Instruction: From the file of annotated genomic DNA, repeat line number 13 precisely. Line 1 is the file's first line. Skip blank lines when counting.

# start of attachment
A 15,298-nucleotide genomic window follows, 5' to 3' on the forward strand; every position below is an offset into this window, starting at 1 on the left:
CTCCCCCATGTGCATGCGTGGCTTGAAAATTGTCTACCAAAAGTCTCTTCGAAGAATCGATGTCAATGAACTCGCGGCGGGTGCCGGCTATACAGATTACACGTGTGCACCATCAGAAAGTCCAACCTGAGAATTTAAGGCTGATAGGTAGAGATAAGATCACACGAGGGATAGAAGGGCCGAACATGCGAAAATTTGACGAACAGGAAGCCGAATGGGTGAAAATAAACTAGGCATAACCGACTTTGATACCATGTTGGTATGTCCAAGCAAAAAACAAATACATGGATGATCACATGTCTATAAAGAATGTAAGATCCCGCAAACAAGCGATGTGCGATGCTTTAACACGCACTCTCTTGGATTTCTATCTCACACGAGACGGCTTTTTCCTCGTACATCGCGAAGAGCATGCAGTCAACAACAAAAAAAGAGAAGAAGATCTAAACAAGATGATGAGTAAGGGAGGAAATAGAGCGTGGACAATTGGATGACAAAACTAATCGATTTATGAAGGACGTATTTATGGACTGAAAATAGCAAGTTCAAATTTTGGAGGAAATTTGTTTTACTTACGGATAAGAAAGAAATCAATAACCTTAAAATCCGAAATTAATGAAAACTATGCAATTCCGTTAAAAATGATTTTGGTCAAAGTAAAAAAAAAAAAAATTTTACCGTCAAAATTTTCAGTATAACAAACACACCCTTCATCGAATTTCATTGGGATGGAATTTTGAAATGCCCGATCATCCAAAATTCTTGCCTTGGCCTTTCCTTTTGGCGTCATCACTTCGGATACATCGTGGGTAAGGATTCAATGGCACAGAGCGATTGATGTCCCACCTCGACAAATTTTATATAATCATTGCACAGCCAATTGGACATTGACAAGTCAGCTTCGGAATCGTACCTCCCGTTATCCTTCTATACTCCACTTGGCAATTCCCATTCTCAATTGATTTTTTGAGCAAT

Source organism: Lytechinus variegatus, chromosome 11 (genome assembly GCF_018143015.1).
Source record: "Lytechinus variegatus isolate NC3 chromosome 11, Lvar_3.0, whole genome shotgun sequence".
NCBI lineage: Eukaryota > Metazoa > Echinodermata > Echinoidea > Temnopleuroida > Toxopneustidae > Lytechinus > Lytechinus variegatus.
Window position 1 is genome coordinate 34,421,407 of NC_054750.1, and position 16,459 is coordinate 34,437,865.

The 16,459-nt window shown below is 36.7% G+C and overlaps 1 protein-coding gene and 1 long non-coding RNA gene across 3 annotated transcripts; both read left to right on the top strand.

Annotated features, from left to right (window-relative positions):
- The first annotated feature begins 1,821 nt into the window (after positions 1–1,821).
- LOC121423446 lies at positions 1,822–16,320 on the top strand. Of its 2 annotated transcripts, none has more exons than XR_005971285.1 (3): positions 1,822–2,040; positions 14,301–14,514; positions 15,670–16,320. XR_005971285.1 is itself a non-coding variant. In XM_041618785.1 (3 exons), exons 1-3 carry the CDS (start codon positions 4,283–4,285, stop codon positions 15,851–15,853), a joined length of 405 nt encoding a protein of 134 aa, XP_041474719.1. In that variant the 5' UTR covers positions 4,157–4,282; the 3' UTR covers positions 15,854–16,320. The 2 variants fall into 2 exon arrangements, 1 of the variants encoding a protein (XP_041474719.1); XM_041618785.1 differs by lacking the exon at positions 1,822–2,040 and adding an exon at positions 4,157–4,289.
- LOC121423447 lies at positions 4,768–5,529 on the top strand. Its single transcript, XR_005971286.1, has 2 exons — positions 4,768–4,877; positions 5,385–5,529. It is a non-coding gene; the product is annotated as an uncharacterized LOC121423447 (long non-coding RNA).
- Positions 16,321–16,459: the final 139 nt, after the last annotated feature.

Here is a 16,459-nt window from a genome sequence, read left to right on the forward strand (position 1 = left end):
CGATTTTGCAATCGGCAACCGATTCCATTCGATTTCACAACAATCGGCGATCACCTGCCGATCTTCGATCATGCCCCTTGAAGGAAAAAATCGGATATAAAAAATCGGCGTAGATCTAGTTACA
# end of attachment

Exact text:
Here is a 16,459-nt window from a genome sequence, read left to right on the forward strand (position 1 = left end):